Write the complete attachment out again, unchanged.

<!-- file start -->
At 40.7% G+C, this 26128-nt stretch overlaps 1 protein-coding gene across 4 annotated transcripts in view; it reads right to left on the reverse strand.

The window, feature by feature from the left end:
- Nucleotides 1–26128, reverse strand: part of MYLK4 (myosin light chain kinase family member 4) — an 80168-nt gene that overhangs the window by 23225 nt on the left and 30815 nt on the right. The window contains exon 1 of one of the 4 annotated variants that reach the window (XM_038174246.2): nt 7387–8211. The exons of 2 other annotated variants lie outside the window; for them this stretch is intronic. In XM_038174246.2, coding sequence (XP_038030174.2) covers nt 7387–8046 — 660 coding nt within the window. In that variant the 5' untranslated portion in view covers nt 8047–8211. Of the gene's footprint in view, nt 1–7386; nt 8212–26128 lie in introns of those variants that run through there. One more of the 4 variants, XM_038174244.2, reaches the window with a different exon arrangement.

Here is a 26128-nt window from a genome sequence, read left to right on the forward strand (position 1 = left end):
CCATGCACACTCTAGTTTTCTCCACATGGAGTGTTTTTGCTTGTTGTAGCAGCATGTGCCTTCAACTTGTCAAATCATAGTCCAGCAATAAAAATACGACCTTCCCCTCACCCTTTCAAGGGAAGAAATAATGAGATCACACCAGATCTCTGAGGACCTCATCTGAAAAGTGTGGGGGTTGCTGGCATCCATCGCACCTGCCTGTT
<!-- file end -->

At 40.7% G+C, this 26128-nt stretch overlaps 1 protein-coding gene across 4 annotated transcripts in view; it reads right to left on the reverse strand.

The window, feature by feature from the left end:
- Nucleotides 1–26128, reverse strand: part of MYLK4 (myosin light chain kinase family member 4) — an 80168-nt gene that overhangs the window by 23225 nt on the left and 30815 nt on the right. The window contains exon 1 of one of the 4 annotated variants that reach the window (XM_038174246.2): nt 7387–8211. The exons of 2 other annotated variants lie outside the window; for them this stretch is intronic. In XM_038174246.2, coding sequence (XP_038030174.2) covers nt 7387–8046 — 660 coding nt within the window. In that variant the 5' untranslated portion in view covers nt 8047–8211. Of the gene's footprint in view, nt 1–7386; nt 8212–26128 lie in introns of those variants that run through there. One more of the 4 variants, XM_038174244.2, reaches the window with a different exon arrangement.

Here is a 26128-nt window from a genome sequence, read left to right on the forward strand (position 1 = left end):
CCATGCACACTCTAGTTTTCTCCACATGGAGTGTTTTTGCTTGTTGTAGCAGCATGTGCCTTCAACTTGTCAAATCATAGTCCAGCAATAAAAATACGACCTTCCCCTCACCCTTTCAAGGGAAGAAATAATGAGATCACACCAGATCTCTGAGGACCTCATCTGAAAAGTGTGGGGGTTGCTGGCATCCATCGCACCTGCCTGTT